It used to be that the entire ends of the court were open to still shooters. These days, not so much. There will often be one or more video or broadcasting cameras who get first choice of position, cheerleaders taking up some of the floor end, and these days, sometimes even seating that pushes in and restricts the photographer shooting area still further. Most venues I shoot in now only allow photographers on one side of the basket at each end (college, where photographers get the right side of the basket, cheerleaders the left; pros shooting for the team or an agency tend to get the entire end, but it can be crowded). And for big or much publicized games, that area will be jammed: you’re not going to be able to move once settled in.

Shutter speeds for near action need to be high for near action, especially for pro games. 1/1000 sometimes still produces edge blur on motion.  

  • Basic kit that works well: 24-70mm, and some shooters also use a 70-200mm for far/mid court action, or a 300mm for far court action. 
  • Other lenses to consider: I’m going to be experimenting more with some of the newer wide angle zooms that have appeared, particularly things like the 24-35mm f/2, 15-30mm f/2.8, or even 12-24mm lenses. Because of the restrictive position, a lot of basketball shots look pretty much the same. Many pros have a really wide lens sitting on another camera on a low floor mount for action that happens right at the end line. Others have cameras mounted (with prior permission) on the backboard. A few experiment with rafter-mounted cameras (again with prior permission). All these “extra cameras” tend to be triggered by radio, sometimes set to firing at the same time as the one in their hands. 

While sideline access in sports always has some danger to it, basketball end court positions are extremely vulnerable. You don’t want to have a lot of gear with you, as when a player lands on you trying to save a ball from going out of bounds, you don’t want their weight and momentum jamming lots of gear into your face and body. I sat next to a videographer who got the full force of a pro slamming into their camera: the result was a broken jaw and eye socket.

Traditional media access for baseball is at one or both ends of the player dugouts. These areas sometimes have low fencing or are sometimes at a lower level than the field (like the dugout). But they are almost always completely exposed to play on the field, which means you need to keep 100% alert at all times when occupying them, as foul balls and errant throws can end up hitting you. If you’re not in the media area, you’re often behind fencing or netting that will impact your focusing and shot.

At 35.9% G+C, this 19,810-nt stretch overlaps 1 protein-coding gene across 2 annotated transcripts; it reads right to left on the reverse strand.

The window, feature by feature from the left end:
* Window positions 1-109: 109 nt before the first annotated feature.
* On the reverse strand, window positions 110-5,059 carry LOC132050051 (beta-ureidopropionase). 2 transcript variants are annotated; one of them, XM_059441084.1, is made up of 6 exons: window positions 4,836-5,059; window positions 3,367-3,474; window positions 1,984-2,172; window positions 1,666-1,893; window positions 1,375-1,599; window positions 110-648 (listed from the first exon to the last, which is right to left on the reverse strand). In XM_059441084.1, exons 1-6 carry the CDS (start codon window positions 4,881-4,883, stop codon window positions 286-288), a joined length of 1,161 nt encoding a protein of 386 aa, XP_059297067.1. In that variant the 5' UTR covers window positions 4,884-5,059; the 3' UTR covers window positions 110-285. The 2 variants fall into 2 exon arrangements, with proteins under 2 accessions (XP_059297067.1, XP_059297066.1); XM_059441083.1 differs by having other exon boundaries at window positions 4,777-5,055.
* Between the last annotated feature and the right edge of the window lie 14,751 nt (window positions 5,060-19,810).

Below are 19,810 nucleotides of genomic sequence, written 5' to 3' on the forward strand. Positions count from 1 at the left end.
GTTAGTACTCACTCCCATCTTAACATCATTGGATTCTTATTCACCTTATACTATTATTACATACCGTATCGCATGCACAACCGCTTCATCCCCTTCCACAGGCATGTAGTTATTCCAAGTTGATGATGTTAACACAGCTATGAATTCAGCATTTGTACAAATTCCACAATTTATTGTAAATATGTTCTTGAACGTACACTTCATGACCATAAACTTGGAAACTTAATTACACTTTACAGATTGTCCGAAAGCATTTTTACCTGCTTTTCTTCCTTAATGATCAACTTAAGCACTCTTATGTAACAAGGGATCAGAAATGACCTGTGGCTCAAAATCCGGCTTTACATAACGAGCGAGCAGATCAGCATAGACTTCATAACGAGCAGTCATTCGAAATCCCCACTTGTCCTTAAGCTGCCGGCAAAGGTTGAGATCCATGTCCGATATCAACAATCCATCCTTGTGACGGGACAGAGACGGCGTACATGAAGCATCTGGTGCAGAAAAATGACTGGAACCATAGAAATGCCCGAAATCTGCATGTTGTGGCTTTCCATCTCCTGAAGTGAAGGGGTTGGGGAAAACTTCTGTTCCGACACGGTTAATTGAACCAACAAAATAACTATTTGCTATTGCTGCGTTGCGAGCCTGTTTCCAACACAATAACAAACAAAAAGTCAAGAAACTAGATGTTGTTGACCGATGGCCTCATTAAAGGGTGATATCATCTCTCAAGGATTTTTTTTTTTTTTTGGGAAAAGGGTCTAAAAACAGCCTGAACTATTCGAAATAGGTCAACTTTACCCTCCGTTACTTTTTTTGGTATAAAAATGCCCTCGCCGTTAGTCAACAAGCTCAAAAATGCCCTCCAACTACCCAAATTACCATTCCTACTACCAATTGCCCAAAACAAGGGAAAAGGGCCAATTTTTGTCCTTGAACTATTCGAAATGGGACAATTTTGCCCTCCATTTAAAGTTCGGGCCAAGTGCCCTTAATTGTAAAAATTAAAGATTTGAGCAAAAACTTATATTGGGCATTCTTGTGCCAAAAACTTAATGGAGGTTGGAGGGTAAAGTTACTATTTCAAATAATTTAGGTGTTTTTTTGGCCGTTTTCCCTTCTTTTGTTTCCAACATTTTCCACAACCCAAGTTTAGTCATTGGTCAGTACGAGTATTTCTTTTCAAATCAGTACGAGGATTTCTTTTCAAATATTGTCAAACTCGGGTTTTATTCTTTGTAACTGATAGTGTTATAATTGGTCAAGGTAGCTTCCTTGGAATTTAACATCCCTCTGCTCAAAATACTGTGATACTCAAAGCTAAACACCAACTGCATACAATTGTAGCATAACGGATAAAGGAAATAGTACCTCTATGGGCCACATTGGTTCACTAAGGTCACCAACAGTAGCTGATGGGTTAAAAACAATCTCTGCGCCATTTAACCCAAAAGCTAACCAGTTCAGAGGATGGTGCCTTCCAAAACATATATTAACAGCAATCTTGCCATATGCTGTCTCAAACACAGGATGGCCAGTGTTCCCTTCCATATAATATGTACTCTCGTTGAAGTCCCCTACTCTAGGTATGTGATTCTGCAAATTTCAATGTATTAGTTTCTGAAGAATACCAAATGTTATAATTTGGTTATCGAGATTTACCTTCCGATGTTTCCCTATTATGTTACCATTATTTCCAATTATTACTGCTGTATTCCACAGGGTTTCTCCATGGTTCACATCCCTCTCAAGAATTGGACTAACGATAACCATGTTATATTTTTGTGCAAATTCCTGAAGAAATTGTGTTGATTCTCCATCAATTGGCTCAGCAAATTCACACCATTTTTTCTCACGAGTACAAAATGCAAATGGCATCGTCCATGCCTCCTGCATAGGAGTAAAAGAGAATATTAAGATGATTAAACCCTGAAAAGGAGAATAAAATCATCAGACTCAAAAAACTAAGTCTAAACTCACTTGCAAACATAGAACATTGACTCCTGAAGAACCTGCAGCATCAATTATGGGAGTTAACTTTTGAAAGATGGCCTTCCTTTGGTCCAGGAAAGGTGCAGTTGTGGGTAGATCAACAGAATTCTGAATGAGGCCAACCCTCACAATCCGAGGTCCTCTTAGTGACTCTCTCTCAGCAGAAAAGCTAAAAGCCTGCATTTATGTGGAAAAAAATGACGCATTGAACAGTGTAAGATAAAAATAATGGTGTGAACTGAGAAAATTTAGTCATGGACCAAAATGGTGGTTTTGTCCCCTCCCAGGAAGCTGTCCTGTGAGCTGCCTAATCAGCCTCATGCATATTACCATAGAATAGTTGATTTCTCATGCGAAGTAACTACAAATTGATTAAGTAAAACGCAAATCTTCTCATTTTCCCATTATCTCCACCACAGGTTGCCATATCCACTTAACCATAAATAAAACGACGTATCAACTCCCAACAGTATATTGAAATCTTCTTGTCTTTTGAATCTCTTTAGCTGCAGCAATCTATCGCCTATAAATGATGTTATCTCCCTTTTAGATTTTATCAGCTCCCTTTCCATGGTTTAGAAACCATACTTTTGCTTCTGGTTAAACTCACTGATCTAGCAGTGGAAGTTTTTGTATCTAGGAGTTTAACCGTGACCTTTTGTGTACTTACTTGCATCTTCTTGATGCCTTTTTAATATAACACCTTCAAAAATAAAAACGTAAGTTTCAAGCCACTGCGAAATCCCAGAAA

At some fields you can set up behind the netting behind home plate (and sometimes there are peek-through access for cameras), but that’s getting rarer and rarer to find in pro venues, and even in Division I college venues. Those are premium seats and are now often sold as such. 

Almost certainly you’ll be restricted to one place on the field for college and professional games. You may be tightly packed in with other shooters, as there isn’t a big area that produces good angles for shooting. Umpires and base coaches assume positions on the field that reduce those angles to just a few, too. 

  • Basic kit that works well: 500mm f/4. Maybe a second camera with something like the 70-200mm for action near the dugout, like celebrations. But whether the primary should be 500mm or something shorter, such as 300mm or 400mm will depend a bit on how much foul territory there is in front of you, and whether you’re going to try for shots of outfielders or action at second base. Some stadiums have very little foul territory, while others have quite a bit, and you'll be sitting beyond that area. That’s why when I’m shooting with the Canon bodies I really like the 200-400mm f/4 with the built-in teleconverter (and now the similar Nikon 180-400mm). Most of the time I’m shooting it in the 350-400mm range, but for second base and outfield I flip the converter in and am at 560mm. 
  • Other lenses that work well: Not many I’d consider on my primary body, which really is going to have a long lens tuned to how far I am from the action. You don’t usually move around; baseball action is in a few fixed places. There is the notion of using a wide angle to capture the full stadium, especially if the sky cooperates in an interesting way, but that may need to be a 180° diagonal fisheye to capture the full sweep of the stadium from your position. And you want to capture any celebration that happens in or at the dugout you’re at, so a lens appropriate to that on a second body might be useful. 
  • If you have access to the dugout bench: the 24-70mm is probably the right lens.